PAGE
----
One: Like a bird (for Kay)
Long ago, remember,
when we lived on the beach
at Takapuna, a Texan
teacher of maths bought a
fisherman’s dizzy wife for
one thousand pounds – a good
price, equal to one year’s
All three – the fisherman,
the Texan maths-man, the wife –
were pleased with the deal and
partied to celebrate.
We were there. I recall
the fact more clearly than
the party. Much wine was drunk,
and so, soon, were the drinkers.
There was a moon on the sea
right out to Rangitoto.
You were beautiful, and I
sang, as I could in those days
all the way home – like a bird.
Two: The telephone
The men he knew when young and worked with
were ten years older, sometimes twenty.
They envied him his beautiful wife and wondered
how he had won her, what was his secret.
He was clever but so were they, he wrote well
but they did too. He could stand on his hands on a table
his body horizontal slowly lifting
until his feet were over his head
but would a woman count that
more than a trick of balance?
And would it affect her choice?
They didn’t think so.
They talked about him, the young buck with the beautiful wife
and joked about it. He was skinny,
and losing his hair. One checked on him in the shower –
no explanation there. Life they concluded
was full of surprises and discrepancies.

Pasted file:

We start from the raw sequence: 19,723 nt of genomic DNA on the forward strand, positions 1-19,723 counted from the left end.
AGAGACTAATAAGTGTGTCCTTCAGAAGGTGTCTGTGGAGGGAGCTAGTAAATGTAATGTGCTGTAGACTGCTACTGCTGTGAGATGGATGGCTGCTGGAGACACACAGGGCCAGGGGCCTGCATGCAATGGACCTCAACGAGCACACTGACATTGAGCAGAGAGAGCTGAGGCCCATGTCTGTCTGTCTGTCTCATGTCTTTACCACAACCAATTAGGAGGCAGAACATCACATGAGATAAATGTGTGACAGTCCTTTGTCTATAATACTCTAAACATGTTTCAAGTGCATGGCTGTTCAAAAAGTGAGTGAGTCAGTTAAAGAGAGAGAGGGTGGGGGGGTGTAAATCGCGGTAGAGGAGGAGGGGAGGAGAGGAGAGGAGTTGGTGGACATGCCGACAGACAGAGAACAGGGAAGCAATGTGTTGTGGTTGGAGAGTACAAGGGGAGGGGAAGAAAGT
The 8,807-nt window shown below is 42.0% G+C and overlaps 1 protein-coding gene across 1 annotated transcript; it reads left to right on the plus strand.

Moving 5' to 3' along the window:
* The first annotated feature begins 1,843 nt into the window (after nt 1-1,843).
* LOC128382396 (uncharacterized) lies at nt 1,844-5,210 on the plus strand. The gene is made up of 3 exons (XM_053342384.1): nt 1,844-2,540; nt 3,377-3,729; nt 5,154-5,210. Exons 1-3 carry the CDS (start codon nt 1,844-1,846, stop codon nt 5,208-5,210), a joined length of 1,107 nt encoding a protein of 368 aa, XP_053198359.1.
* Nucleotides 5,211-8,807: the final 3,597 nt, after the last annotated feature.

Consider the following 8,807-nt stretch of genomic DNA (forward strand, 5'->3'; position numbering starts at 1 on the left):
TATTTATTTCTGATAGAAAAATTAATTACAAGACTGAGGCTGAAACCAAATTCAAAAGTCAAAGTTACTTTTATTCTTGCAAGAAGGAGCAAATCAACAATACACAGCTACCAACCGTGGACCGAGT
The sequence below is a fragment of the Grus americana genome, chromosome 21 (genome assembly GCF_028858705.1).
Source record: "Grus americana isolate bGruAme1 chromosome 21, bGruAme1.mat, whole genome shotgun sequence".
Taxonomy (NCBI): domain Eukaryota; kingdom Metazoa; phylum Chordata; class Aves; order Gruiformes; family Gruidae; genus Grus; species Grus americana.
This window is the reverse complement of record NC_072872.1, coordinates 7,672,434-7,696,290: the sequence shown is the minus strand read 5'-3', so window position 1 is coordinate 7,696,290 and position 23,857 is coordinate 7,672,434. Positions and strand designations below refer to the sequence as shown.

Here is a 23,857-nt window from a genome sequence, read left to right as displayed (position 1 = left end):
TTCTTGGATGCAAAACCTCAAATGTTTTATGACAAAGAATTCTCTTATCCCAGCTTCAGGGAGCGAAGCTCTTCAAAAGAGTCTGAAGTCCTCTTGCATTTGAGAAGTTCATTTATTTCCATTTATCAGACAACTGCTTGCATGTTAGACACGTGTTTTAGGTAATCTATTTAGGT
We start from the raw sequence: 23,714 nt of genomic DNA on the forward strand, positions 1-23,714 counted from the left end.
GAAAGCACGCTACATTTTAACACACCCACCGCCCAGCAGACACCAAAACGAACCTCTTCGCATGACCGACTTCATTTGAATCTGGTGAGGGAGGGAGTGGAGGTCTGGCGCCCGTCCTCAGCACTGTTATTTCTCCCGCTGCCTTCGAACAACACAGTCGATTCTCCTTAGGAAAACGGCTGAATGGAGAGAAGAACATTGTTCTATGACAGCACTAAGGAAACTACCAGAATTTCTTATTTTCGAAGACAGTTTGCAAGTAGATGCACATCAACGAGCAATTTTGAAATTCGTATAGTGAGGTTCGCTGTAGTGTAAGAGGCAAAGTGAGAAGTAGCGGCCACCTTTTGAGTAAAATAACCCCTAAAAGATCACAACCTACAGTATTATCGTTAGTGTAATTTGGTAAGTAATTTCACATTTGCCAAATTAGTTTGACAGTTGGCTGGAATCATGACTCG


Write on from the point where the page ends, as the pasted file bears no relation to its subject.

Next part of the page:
It was like a telephone ringing
in an empty house – no one to answer.
Three: Terrible beauty
Yeats prayed his
daughter might be granted
‘Beauty’, but not
so much of it
she would drive suitors
mad, or herself
in the looking-glass.
Seeing her once
where the river
runs out from the
Lake of Innisfree
I thought she might
well have been
the plainest woman
in all of Ireland
who’d lived a long
life with a famous
petition so patently
Four: Not ever
We knew what we meant
– the lure, the lurch, the catch in the breath,
confusion of yearning and delight –
but couldn’t agree on examples.
‘A morepork in the night,’ she suggested.
‘Yes – but no. Unvarying, repetitious.’
‘Some sunsets?’ I didn’t think so.
I wanted to suggest Strauss’s four last songs
(ravishing!) – but knew she was a fan of Springsteen.
Shelley has a poem declaring his dedication
to an ‘awful Loveliness,’ which seems almost as bad
as Willie’s ‘terrible beauty.’
But Shelley’s instance is a good one –
moonlight on a midnight stream.
Hannah Arendt wrote of ‘the banality of evil’ –
there’s a banality of Beauty too:
Keats for example insisting it was Truth,
and that Truth was Beauty – the two big-name dummies
out-staring one another in a mirror.
There was a woman on a blog so beautiful
I wanted to put her into a poem,
but how would you do that?
She was Australian,
a writer. No Marilyn Monroe,
a hazel-eyed brunette,
long pale face, fine mouth, and eyes
that looked right past me, away into the future
where I will never go, won’t see, not ever.
Five: in Genoa (where the B.V.M. is crowned annually as the city’s Queen)
Here the Mother of Jesus
is painted often as if
by a sceptic soul who works
in secret from a model
or a sentimentalist
whose vision ratifying
faith’s most difficult demand
makes her a pretty Virgin.
Hail holy Queen do you hear
the streets of the city ring
with gratitude and praise for
your promised intercession
while the Ligurian sea
whose beauty came before yours
and will outlast it teaches
only to trust what is so?